Winter weather is fast approaching, and that means paying special attention to keeping your home heated. Many people across North Carolina rely on propane to stay warm, but there are some general safety tips you should observe to say safe.
- NEVER use outdoor propane appliances indoors or in enclosed areas. This can result in carbon monoxide poisoning or death. These include outdoor portable heaters, barbecue grills, and portable generators. Only use appliances indoors that are designed and approved for indoor use.
- NEVER store or place a propane cylinder indoors or in an enclosed area such as a basement, garage, shed, or tent. Cylinders must be outdoors and supply the heater through a hose if it is a temporary setup, or through piping or tubing if it is a permanent setup.
- NEVER use a gas oven or range-top burners to provide space heating.
- DO NOT UNDER ANY CIRCUMSTANCES TRY TO MODIFY OR REPAIR VALVES, REGULATORS, OR OTHER APPLIANCE PARTS.
- If melting snow or ice floods any part of your home or farm, NEVER turn on a light switch, use any power source, or inspect your household appliances while standing in water. This can result in electrocution.
- DO inspect chimneys, flue pipes, and vent connectors for damage, blockage, or debris.
- DO inspect your propane appliances for water or other damage, if it is safe to do so. If the appliances have electric components and have been exposed to water, they can create a fire hazard.
Space heaters usage increases during cold weather. While the tools can be helpful, there are also some rules you should follow when using one.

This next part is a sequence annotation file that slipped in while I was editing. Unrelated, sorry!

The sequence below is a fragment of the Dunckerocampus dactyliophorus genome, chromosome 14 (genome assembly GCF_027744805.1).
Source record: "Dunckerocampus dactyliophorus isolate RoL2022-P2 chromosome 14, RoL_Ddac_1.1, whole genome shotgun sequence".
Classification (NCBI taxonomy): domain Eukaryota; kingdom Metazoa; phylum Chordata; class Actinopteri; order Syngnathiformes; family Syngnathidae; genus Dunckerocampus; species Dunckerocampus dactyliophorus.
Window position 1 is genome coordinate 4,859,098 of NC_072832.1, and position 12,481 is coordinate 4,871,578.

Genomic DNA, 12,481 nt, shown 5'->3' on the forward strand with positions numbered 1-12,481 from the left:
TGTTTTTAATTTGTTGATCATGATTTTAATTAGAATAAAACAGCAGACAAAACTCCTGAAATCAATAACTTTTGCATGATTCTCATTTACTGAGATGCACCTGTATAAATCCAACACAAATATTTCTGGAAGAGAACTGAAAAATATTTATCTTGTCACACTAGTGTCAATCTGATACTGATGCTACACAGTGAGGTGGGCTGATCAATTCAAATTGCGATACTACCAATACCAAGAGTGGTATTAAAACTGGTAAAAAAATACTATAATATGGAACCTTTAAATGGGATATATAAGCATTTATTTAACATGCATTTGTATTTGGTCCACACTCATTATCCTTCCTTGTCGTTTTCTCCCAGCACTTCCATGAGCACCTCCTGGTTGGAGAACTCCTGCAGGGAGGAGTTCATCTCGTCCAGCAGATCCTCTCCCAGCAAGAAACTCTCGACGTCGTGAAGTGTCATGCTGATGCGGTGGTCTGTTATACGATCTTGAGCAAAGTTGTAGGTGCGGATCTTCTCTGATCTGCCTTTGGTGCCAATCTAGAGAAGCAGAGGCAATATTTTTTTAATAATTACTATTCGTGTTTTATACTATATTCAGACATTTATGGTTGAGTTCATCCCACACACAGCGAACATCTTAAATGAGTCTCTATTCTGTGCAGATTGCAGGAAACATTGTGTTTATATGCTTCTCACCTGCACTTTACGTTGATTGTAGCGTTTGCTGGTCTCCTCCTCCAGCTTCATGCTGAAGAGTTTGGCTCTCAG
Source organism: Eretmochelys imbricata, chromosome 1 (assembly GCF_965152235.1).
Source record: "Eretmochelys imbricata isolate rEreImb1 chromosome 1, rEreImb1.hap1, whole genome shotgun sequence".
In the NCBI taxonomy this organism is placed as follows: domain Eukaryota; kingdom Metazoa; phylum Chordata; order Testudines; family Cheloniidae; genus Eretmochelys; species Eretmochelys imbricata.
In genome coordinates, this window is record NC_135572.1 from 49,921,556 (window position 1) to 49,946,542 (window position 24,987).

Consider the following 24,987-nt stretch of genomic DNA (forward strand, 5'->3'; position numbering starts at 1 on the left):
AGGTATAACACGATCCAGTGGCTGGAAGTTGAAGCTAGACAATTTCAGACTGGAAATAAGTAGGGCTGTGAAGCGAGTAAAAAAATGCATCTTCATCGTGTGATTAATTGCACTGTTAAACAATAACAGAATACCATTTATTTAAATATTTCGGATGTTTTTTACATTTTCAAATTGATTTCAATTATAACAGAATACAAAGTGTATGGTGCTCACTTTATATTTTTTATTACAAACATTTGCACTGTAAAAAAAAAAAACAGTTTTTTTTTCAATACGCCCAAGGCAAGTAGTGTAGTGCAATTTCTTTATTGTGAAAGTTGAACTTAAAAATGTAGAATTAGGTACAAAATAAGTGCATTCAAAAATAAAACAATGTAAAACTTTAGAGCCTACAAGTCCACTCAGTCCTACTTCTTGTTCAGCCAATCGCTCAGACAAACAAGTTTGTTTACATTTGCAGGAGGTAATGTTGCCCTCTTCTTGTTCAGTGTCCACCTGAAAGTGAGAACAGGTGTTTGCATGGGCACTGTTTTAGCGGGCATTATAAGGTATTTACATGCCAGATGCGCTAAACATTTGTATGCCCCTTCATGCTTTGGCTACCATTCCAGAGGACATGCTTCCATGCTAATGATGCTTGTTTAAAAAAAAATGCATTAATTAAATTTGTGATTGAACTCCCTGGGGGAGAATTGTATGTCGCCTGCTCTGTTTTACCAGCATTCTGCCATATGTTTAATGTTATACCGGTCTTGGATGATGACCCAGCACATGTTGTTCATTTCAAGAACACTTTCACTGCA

- Space heaters come in fixed-location and portable types. Also, some are for outdoor use only and some are for indoor use only. Read the container and instructions carefully to determine if the heater is appropriate for the use you intend.
- All combustion produces some amount of carbon monoxide, so be careful when using propane or kerosene space heaters indoors. NEVER use a space heater indoors if the unit is specified for outdoors. If you use a propane heater indoors in a tight or poorly ventilated location, you put yourself at risk of carbon monoxide buildup. Heaters specified for outdoor use will cause a more rapid build-up of carbon monoxide than one rated for indoor use.
- If you must use a space heater indoors, a carbon monoxide detector can help you avoid poisoning. Carbon monoxide is an invisible, scentless, tasteless gas that kills in high enough concentrations, so a detector is the best way to warn you when concentrations get too high.
- Space heaters can also cause suffocation when used indoors, as they use up oxygen to produce heat. Any heater used indoors should be equipped with an oxygen depletion sensor, which will shut the unit down before it uses too much of the oxygen. However, be warned that it will still generate a higher concentration of carbon monoxide as it decreases the oxygen level in the room.